- An employer’s intentional conduct is “substantially certain” to cause injury or death. Often called Woodson Claims after a N.C. Supreme Court decision in the case of Woodson v. Rowland, these claims are rare, and must involve very egregious conduct.
Though our Charlotte work injury lawyers do not handle workers’ compensation claims, we can help injured workers and families explore their options for pursuing civil injury or wrongful death lawsuits against one or more third-party defendants. We can also collaborate with workers’ comp attorneys to address victims’ income and immediate medical expenses while we investigate and prepare their civil case.
Proven Trial Lawyers Fighting For Injured Workers & Families
Edwards Kirby is committed to representing hard-working people across North Carolina who have been injured in work-related accidents and other incidents at the workplace. We know what a difference fair compensation, beyond workers’ comp benefits, can have for an injured worker and their family, and we fight for the maximum financial recovery possible.
As our results show, our firm has a proven record in a range of complex cases, including those involving serious burn injuries, explosions, electrocution, construction equipment accidents, and other workplace incidents. Our Charlotte workplace accident attorneys have also won the largest workplace violence jury verdict in U.S. history in a case involving multiple murders committed by a disgruntled employee in Asheville, North Carolina.
If you have questions about your rights and options after a workplace accident, you can reach a workplace injury lawyer at (919)780-5400 or contact us online. Our team of workplace accident attorneys in Charlotte serves clients across North Carolina, and offer FREE and confidential case evaluations.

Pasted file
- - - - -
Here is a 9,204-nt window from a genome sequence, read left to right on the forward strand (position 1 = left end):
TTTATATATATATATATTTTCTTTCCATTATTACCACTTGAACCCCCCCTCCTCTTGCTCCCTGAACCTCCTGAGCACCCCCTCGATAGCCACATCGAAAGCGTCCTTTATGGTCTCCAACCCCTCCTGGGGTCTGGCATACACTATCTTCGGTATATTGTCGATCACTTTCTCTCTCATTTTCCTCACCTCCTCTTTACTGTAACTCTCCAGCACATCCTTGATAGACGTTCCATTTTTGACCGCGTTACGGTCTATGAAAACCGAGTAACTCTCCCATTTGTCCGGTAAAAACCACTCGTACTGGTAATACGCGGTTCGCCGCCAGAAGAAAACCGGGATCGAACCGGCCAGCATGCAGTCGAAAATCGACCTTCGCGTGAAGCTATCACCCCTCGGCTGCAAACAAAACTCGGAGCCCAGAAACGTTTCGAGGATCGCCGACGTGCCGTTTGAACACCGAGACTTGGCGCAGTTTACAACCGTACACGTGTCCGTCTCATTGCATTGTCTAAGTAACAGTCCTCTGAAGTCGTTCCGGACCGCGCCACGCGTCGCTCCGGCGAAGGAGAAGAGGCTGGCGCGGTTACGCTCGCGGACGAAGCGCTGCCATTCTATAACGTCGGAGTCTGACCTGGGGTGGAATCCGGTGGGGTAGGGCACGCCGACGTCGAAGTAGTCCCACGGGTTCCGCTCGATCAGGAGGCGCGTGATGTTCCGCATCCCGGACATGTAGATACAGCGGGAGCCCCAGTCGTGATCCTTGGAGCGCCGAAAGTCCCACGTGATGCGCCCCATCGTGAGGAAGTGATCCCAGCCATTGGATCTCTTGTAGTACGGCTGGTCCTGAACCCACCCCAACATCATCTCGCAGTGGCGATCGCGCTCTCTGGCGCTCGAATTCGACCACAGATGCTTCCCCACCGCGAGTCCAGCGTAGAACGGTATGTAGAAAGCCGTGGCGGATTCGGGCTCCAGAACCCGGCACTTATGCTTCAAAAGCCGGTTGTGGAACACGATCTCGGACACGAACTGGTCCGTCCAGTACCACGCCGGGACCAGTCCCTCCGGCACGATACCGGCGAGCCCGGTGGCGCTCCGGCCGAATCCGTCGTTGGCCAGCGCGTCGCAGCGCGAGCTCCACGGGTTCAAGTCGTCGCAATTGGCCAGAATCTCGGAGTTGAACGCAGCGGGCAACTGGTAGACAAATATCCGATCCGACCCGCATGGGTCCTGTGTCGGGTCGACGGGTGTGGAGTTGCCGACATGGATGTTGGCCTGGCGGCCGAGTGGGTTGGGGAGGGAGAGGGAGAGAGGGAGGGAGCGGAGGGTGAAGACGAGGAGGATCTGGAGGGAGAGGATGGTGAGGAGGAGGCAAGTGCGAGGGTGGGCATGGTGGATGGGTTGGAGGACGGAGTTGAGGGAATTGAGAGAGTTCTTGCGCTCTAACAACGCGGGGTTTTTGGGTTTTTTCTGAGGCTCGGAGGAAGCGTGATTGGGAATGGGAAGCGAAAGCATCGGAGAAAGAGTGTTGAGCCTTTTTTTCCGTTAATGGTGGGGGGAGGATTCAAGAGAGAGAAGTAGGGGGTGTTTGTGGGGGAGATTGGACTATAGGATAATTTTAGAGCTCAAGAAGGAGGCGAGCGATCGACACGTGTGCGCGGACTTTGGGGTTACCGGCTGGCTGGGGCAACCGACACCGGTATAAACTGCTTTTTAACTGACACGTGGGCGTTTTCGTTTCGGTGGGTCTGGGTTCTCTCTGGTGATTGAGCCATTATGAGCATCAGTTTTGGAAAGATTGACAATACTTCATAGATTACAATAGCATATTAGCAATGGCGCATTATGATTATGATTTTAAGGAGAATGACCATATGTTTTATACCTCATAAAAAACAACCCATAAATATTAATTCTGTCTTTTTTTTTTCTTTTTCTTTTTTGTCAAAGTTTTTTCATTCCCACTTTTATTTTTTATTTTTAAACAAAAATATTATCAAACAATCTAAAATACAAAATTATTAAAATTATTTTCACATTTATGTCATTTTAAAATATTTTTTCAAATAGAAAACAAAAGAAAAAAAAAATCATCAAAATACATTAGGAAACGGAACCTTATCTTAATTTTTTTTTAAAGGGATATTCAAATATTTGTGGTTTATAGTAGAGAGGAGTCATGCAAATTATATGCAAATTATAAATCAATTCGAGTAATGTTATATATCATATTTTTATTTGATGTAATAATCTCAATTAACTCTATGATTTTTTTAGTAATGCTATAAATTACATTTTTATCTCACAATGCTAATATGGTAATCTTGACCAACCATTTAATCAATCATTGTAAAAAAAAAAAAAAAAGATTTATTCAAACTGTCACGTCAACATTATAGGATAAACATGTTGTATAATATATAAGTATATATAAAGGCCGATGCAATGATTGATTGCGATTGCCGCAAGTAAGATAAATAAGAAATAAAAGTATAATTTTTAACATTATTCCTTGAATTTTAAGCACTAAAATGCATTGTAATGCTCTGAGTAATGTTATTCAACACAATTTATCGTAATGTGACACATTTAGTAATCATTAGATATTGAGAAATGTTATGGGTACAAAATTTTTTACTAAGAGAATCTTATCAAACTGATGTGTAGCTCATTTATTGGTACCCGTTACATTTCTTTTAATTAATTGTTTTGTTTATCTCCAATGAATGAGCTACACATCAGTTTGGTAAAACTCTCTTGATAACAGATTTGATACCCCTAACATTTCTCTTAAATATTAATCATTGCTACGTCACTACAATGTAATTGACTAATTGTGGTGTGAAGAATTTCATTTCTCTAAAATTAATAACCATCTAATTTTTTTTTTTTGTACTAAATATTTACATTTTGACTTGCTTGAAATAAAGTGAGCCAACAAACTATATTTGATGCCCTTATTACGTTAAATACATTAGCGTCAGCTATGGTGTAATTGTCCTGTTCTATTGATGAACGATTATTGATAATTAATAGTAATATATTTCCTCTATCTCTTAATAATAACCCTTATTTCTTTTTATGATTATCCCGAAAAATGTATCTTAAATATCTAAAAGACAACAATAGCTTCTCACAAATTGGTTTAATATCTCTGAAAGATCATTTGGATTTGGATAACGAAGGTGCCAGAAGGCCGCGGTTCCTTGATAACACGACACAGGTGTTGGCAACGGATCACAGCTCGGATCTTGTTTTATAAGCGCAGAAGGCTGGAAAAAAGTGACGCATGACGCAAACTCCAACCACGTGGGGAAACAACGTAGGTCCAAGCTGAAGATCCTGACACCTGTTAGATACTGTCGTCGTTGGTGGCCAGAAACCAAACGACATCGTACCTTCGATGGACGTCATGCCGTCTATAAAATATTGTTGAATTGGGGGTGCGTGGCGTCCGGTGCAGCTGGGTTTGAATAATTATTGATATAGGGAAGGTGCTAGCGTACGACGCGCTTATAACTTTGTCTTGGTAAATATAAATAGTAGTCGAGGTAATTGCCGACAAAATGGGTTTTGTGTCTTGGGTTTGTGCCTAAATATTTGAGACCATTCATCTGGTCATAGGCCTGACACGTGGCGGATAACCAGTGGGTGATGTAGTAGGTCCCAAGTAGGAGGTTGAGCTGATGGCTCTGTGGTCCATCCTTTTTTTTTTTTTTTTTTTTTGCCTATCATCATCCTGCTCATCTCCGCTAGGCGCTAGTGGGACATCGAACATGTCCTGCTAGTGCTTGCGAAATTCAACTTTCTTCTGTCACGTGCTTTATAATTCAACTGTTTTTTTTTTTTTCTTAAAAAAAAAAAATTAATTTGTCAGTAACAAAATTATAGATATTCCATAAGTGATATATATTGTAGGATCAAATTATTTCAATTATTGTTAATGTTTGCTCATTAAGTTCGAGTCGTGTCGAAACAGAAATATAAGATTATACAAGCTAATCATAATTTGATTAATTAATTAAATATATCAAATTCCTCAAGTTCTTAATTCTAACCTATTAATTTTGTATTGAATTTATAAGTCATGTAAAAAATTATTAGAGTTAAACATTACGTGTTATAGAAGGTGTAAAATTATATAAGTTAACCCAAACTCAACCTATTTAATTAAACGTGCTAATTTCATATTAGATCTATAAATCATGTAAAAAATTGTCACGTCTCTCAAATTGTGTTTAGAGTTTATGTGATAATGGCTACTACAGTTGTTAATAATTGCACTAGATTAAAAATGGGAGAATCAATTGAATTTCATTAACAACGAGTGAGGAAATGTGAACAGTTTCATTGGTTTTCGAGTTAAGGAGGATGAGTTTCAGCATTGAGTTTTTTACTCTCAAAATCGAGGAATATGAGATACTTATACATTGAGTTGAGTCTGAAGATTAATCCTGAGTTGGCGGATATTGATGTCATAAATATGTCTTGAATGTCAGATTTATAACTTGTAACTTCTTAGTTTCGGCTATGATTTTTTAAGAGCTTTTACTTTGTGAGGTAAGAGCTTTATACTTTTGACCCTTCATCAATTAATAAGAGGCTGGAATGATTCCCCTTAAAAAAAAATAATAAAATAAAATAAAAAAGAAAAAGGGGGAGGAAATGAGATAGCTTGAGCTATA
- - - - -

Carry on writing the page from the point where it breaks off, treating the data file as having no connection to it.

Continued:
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Brain injuries suffered at birth, including cerebral palsy and spastic quadriplegia.
What Are the Most Common Workplace Accidents?
Many different types of injuries can occur in the workplace, making it crucial to take the necessary precautions to ensure a safe work environment. Workplace injuries not only hurt employees and cause them to miss work, but they can also impact their co-workers and employers. Learn more about some of the more common types of work-related injuries below.
Slips and Falls
One-third of reported workplace accidents are slips and falls, and they account for many workers’ compensation claims. Slips and falls can cause neck and back injuries, broken bones, pulled muscles, and more. To avoid slip and fall accidents in the workplace, ensure all areas are well-lit and any wet or slippery surfaces have wet floor signage.
Collisions and Crashes
Collisions and crashes in the workplace usually involve forklifts and company vehicles. Accidents involving mobile machinery are not included in commercial vehicle insurance when the employee is on the clock. Claims resulting from these accidents can increase a company’s workers’ compensation insurance costs. To prevent this type of workplace injury, conduct regular drug testing, proper background checks on employee driving history, and allow employees who operate mobile machinery and company vehicles to take rest breaks.
Repetitive Stress and Overexertion
Repetitive movements without rest can lead to repetitive use or overexertion injuries. Repetitive use injuries are common in employees that regularly execute administrative, assembly, and other manufacturing tasks. Employees that constantly perform the same movements non-stop for an extended period are at risk for a repetitive use injury. To avoid repetitive use injuries and overexertion, set regular breaks and ensure employees have ergonomic workstations to ensure good posture and stature.
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Call 919-780-5400 or fill out our online form to request a free consultation. You won’t pay unless we win!